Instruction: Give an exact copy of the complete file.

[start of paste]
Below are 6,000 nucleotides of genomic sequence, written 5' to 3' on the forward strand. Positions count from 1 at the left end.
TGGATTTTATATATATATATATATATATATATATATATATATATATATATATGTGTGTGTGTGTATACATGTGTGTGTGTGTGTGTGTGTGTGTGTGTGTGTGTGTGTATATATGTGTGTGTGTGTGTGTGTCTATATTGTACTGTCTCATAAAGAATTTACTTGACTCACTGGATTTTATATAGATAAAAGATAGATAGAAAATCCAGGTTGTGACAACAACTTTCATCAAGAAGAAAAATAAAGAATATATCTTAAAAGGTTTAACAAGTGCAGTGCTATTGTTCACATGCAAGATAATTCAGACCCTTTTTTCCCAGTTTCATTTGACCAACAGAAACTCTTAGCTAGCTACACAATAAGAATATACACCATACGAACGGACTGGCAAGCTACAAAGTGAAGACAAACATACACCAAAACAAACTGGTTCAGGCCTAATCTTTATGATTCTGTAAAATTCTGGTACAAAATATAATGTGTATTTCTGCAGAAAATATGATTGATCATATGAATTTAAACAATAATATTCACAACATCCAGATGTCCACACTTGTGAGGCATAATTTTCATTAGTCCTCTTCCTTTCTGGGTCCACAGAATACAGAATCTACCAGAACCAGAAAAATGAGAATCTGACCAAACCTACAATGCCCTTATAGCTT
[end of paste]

Below are 6,000 nucleotides of genomic sequence, written 5' to 3' on the forward strand. Positions count from 1 at the left end.
TGGATTTTATATATATATATATATATATATATATATATATATATATATATATGTGTGTGTGTGTATACATGTGTGTGTGTGTGTGTGTGTGTGTGTGTGTGTGTGTGTATATATGTGTGTGTGTGTGTGTGTCTATATTGTACTGTCTCATAAAGAATTTACTTGACTCACTGGATTTTATATAGATAAAAGATAGATAGAAAATCCAGGTTGTGACAACAACTTTCATCAAGAAGAAAAATAAAGAATATATCTTAAAAGGTTTAACAAGTGCAGTGCTATTGTTCACATGCAAGATAATTCAGACCCTTTTTTCCCAGTTTCATTTGACCAACAGAAACTCTTAGCTAGCTACACAATAAGAATATACACCATACGAACGGACTGGCAAGCTACAAAGTGAAGACAAACATACACCAAAACAAACTGGTTCAGGCCTAATCTTTATGATTCTGTAAAATTCTGGTACAAAATATAATGTGTATTTCTGCAGAAAATATGATTGATCATATGAATTTAAACAATAATATTCACAACATCCAGATGTCCACACTTGTGAGGCATAATTTTCATTAGTCCTCTTCCTTTCTGGGTCCACAGAATACAGAATCTACCAGAACCAGAAAAATGAGAATCTGACCAAACCTACAATGCCCTTATAGCTT